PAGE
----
See and Hear Us!
The Story of the Code Through Classical Song Montage
Video Clips from July 15, 2018
This five-minute montage is an overview of our essential program, The Story of the Code Through Classical Song. These excerpts show both Tiffany and Rebekah singing, Tiffany speaking, and Rebekah dancing. The clips are from their debut performance as the L. A. Soprani Sisters on July 15 in the Hollywood and Western Building. This event commemorated the 84th anniversary of the enforcement of the Motion Picture Production Code. Click here to read more about this essential program and book the L. A. Soprani Sisters at your upcoming event to see the whole program!
“Il faut partir” from La fille du regiment by Gaetano Donizetti
In this French aria, Tiffany plays Marie, a canteen girl from a Napoleonic era regiment. Marie was a foundling who was raised by this regiment. However, she has just discovered that a noblewoman is her aunt, so she is forced to leave her beloved regiment and her dozens of “fathers” to live in opulence. She says farewell in this song.
“Non disperar” from Giulio Cesare by George Frideric Handel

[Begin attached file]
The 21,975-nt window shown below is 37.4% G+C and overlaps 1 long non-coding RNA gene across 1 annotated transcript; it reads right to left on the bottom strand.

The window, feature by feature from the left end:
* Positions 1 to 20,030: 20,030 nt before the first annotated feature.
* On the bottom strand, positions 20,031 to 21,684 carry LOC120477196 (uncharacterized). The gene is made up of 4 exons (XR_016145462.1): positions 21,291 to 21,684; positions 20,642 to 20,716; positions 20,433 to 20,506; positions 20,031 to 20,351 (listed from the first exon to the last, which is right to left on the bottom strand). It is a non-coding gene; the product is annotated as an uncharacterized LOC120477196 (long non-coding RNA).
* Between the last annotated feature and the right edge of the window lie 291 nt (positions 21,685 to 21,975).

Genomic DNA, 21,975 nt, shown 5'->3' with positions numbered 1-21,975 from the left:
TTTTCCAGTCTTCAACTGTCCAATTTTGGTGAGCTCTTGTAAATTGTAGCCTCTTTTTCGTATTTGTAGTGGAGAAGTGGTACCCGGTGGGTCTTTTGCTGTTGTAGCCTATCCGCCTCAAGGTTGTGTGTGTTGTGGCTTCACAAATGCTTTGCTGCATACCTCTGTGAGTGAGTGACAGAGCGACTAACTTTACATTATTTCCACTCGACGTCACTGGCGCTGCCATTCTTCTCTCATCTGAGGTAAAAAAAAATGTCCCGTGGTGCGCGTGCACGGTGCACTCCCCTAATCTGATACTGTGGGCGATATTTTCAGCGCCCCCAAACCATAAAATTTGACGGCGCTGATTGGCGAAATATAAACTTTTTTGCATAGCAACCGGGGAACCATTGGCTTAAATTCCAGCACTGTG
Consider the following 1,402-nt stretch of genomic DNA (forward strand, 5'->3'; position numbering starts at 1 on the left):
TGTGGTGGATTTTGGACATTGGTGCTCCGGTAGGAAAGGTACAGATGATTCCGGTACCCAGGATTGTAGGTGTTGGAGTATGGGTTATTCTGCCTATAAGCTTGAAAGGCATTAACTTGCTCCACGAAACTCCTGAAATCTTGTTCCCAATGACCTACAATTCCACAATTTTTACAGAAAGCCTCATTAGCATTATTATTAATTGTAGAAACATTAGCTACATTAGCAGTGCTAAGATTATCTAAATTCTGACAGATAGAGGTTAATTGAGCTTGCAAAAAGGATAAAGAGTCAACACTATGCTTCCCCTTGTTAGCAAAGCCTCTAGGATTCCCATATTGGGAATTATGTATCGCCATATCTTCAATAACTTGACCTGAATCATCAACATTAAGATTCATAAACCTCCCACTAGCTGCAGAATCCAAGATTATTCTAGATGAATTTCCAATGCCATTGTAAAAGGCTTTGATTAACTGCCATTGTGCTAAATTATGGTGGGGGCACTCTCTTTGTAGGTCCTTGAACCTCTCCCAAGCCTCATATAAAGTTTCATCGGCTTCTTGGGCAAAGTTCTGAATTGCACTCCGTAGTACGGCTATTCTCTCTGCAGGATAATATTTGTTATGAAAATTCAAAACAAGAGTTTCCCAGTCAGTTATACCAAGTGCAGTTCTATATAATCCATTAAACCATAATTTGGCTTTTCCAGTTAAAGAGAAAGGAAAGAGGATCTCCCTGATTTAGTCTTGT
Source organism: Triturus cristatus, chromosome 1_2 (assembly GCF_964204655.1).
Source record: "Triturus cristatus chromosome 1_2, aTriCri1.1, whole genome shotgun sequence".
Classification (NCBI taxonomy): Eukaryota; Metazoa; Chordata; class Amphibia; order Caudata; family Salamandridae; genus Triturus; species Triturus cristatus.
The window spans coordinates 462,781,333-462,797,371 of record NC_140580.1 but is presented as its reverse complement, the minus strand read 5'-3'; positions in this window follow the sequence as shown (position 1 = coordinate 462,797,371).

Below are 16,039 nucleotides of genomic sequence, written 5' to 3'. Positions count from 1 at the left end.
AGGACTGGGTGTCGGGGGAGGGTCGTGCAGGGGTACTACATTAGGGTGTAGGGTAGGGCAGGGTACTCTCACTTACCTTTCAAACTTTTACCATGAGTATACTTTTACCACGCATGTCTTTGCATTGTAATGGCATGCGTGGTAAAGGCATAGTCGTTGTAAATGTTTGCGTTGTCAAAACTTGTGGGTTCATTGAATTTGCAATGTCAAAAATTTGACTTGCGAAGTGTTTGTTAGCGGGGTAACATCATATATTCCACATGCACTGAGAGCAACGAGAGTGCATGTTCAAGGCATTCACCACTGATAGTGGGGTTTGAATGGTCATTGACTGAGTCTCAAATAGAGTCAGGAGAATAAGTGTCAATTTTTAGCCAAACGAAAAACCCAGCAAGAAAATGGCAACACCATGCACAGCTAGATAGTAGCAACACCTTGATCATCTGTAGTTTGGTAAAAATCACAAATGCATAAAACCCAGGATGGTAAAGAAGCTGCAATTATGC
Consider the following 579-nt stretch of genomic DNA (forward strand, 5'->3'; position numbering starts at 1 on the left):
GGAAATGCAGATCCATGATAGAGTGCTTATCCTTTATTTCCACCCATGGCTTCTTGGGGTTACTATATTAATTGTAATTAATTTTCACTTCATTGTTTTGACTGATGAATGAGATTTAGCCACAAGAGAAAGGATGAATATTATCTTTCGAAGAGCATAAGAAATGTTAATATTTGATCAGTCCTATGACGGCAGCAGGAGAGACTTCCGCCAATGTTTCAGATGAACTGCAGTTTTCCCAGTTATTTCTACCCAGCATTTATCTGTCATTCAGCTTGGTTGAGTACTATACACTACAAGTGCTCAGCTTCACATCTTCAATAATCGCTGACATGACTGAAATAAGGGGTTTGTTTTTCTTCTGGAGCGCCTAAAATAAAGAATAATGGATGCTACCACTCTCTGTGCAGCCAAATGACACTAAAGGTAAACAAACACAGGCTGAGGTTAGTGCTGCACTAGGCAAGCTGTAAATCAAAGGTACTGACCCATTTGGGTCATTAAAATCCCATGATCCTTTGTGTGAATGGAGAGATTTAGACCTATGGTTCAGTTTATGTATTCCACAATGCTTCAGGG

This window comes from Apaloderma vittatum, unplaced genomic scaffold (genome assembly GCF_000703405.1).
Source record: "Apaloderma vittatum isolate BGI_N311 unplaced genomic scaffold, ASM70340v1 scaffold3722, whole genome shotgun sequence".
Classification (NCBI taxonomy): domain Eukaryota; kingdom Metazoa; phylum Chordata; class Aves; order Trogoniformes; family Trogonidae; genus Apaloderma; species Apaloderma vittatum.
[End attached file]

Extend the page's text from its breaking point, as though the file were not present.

This Italian aria is Cleopatra’s first solo in this opera. In this song, she mockingly tells her brother, Ptolemy, that he mustn’t despair. Although she is going to be queen of Egypt, he may be lucky in love.
“One Kiss” from New Moon by Sigmund Romberg
This romantic waltz is from an operetta by the popular Viennese-American composer Sigmund Romberg. New Moon was made into a movie in 1940 with Jeanette MacDonald and Nelson Eddy. In this movie, Jeanette MacDonald, as Marianne de Beaumanoir, sings this song at a party at her estate in colonial New Orleans. Rebekah’s performance of this timeless song is inspired by the party scene from the 1940 movie.
“Ah! Je veux vivre” from Romeo et Juliette by Charles Gounod
This French song is often called “Juliette’s Waltz.” The 14th-century heroine of Shakespeare’s iconic love story sings this song at a masked ball given in her honor. She says that she wants to live joyfully in the time of her youth; however, she wisely acknowledges that youth and happiness do not last forever. This song was sung by Jeanette MacDonald in Rose-Marie from 1936, when she played a Canadian opera singer who performs in Gounod’s opera.
These videos are from a recording session at St. Mark’s-in-the-Valley Episcopal Church in Los Olivos from March of 2018. Bridget Hough is the pianist.